Germans are systematic in their thinking. Complexity is understood only by grasping how its component parts interrelate and interact. For a component part can only be understood via its role within the whole. Germans use theories and models to explain complexity.
Americans are particularistic in their thinking. They prefer to break down complexity into its component parts, in order to focus on the essential parts. Americans are skeptical of theory. Unless it is based on empirical evidence. Facts and experience are more persuasive.
Facts and experience, without an understanding of the big picture, do not persuade the Germans. To concentrate on the key variables often means to misunderstand or to overlook other important aspects. Americans are often judged to be over-simplifying and superficial.
The German inclination to paint the big picture, especially with the help of theory, can make a professorial and arrogant impression on American ears. German comprehensiveness can come across as long-winded, overly complicating and impractical. Americans react impatiently.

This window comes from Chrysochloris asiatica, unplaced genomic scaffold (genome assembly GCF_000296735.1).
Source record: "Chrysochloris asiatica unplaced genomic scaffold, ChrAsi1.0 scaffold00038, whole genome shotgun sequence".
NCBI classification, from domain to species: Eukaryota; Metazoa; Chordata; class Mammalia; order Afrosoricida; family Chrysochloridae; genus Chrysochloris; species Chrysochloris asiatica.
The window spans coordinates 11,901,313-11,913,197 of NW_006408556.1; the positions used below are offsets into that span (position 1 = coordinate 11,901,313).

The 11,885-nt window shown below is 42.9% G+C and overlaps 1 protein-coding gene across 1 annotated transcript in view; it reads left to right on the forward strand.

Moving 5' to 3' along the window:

Advice to Germans
A wholistic approach is fine, but be careful not to get tangled up in theory. Warn your audience when you need to go into detail in order to get a particular message across. Leave out facts and factors which are not pertinent.
Do not be comprehensive for the sake of comprehensiveness. If Americans need more supporting information, they will request it. Anticipate those questions. Have the data ready. Questions are a sign of interest, and not that you are unprepared.
Advice to Americans
Take the time to explain the analysis which led to your conclusions. Your German colleagues want to know the what (statements), the why (reasons) and the how (methodology).
Go into much more detail. Include facts and information about various factors. Germans rarely save information for the question & answer part of a presentation. Provide it up-front. In the German context, the fewer the questions asked during Q&A, the more persuasive the presentation.